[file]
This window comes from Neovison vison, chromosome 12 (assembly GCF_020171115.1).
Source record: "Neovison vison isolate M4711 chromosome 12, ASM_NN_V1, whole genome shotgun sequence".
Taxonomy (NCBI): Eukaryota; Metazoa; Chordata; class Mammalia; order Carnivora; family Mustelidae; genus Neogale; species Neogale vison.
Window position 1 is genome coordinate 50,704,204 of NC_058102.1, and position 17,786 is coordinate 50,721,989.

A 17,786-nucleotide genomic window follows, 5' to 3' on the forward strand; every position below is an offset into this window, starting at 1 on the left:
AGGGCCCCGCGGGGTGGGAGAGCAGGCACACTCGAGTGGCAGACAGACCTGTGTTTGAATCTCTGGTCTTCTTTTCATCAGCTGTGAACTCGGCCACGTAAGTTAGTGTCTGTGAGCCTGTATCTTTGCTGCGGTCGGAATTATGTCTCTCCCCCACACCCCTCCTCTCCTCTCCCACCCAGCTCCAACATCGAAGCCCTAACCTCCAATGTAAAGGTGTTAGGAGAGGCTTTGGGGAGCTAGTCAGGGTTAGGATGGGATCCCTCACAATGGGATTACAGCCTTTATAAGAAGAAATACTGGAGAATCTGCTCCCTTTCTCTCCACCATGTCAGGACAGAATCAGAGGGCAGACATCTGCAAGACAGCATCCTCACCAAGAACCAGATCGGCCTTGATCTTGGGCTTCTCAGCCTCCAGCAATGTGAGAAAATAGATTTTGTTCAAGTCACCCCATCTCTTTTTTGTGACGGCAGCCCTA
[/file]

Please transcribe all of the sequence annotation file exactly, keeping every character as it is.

This window comes from Neovison vison, chromosome 12 (assembly GCF_020171115.1).
Source record: "Neovison vison isolate M4711 chromosome 12, ASM_NN_V1, whole genome shotgun sequence".
Taxonomy (NCBI): Eukaryota; Metazoa; Chordata; class Mammalia; order Carnivora; family Mustelidae; genus Neogale; species Neogale vison.
Window position 1 is genome coordinate 50,704,204 of NC_058102.1, and position 17,786 is coordinate 50,721,989.

A 17,786-nucleotide genomic window follows, 5' to 3' on the forward strand; every position below is an offset into this window, starting at 1 on the left:
AGGGCCCCGCGGGGTGGGAGAGCAGGCACACTCGAGTGGCAGACAGACCTGTGTTTGAATCTCTGGTCTTCTTTTCATCAGCTGTGAACTCGGCCACGTAAGTTAGTGTCTGTGAGCCTGTATCTTTGCTGCGGTCGGAATTATGTCTCTCCCCCACACCCCTCCTCTCCTCTCCCACCCAGCTCCAACATCGAAGCCCTAACCTCCAATGTAAAGGTGTTAGGAGAGGCTTTGGGGAGCTAGTCAGGGTTAGGATGGGATCCCTCACAATGGGATTACAGCCTTTATAAGAAGAAATACTGGAGAATCTGCTCCCTTTCTCTCCACCATGTCAGGACAGAATCAGAGGGCAGACATCTGCAAGACAGCATCCTCACCAAGAACCAGATCGGCCTTGATCTTGGGCTTCTCAGCCTCCAGCAATGTGAGAAAATAGATTTTGTTCAAGTCACCCCATCTCTTTTTTGTGACGGCAGCCCTA